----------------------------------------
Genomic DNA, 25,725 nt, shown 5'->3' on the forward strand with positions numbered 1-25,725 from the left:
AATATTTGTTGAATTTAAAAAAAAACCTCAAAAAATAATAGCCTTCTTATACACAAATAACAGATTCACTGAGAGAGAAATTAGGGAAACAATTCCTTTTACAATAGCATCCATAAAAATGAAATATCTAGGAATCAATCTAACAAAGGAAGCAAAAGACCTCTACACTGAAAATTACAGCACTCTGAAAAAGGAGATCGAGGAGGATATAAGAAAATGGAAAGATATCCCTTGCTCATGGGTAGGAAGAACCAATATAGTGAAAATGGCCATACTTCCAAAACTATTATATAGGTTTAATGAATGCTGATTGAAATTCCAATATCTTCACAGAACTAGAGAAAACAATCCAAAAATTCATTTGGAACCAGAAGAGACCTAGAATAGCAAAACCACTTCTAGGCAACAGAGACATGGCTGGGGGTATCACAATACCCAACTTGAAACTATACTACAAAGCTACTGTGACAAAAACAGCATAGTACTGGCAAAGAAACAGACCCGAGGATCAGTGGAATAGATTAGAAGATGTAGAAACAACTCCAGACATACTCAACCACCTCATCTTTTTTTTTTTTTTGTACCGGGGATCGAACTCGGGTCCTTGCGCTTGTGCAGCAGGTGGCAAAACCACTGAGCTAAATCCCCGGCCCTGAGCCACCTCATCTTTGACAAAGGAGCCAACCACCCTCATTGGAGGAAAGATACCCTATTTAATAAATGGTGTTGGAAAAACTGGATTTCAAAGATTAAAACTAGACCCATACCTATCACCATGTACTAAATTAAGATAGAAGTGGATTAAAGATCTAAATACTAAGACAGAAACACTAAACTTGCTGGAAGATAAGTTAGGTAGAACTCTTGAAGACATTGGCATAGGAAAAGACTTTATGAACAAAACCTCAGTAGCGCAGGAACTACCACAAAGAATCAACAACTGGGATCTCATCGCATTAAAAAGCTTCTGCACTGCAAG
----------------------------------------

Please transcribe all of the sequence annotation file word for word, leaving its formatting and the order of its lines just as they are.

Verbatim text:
Genomic DNA, 25,725 nt, shown 5'->3' on the forward strand with positions numbered 1-25,725 from the left:
AATATTTGTTGAATTTAAAAAAAAACCTCAAAAAATAATAGCCTTCTTATACACAAATAACAGATTCACTGAGAGAGAAATTAGGGAAACAATTCCTTTTACAATAGCATCCATAAAAATGAAATATCTAGGAATCAATCTAACAAAGGAAGCAAAAGACCTCTACACTGAAAATTACAGCACTCTGAAAAAGGAGATCGAGGAGGATATAAGAAAATGGAAAGATATCCCTTGCTCATGGGTAGGAAGAACCAATATAGTGAAAATGGCCATACTTCCAAAACTATTATATAGGTTTAATGAATGCTGATTGAAATTCCAATATCTTCACAGAACTAGAGAAAACAATCCAAAAATTCATTTGGAACCAGAAGAGACCTAGAATAGCAAAACCACTTCTAGGCAACAGAGACATGGCTGGGGGTATCACAATACCCAACTTGAAACTATACTACAAAGCTACTGTGACAAAAACAGCATAGTACTGGCAAAGAAACAGACCCGAGGATCAGTGGAATAGATTAGAAGATGTAGAAACAACTCCAGACATACTCAACCACCTCATCTTTTTTTTTTTTTTGTACCGGGGATCGAACTCGGGTCCTTGCGCTTGTGCAGCAGGTGGCAAAACCACTGAGCTAAATCCCCGGCCCTGAGCCACCTCATCTTTGACAAAGGAGCCAACCACCCTCATTGGAGGAAAGATACCCTATTTAATAAATGGTGTTGGAAAAACTGGATTTCAAAGATTAAAACTAGACCCATACCTATCACCATGTACTAAATTAAGATAGAAGTGGATTAAAGATCTAAATACTAAGACAGAAACACTAAACTTGCTGGAAGATAAGTTAGGTAGAACTCTTGAAGACATTGGCATAGGAAAAGACTTTATGAACAAAACCTCAGTAGCGCAGGAACTACCACAAAGAATCAACAACTGGGATCTCATCGCATTAAAAAGCTTCTGCACTGCAAG